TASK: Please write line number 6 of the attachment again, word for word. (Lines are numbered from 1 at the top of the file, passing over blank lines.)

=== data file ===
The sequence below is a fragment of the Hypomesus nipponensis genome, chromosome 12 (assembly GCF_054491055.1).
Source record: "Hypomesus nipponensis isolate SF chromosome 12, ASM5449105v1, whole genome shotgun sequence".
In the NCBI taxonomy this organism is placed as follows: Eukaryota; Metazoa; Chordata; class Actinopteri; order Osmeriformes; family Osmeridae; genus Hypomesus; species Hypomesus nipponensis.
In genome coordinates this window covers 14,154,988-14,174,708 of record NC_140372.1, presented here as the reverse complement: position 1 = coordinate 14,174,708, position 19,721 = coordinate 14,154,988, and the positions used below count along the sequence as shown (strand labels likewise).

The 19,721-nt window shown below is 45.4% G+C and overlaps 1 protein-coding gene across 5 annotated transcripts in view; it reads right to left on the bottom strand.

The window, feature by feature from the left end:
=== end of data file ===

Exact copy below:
The window, feature by feature from the left end: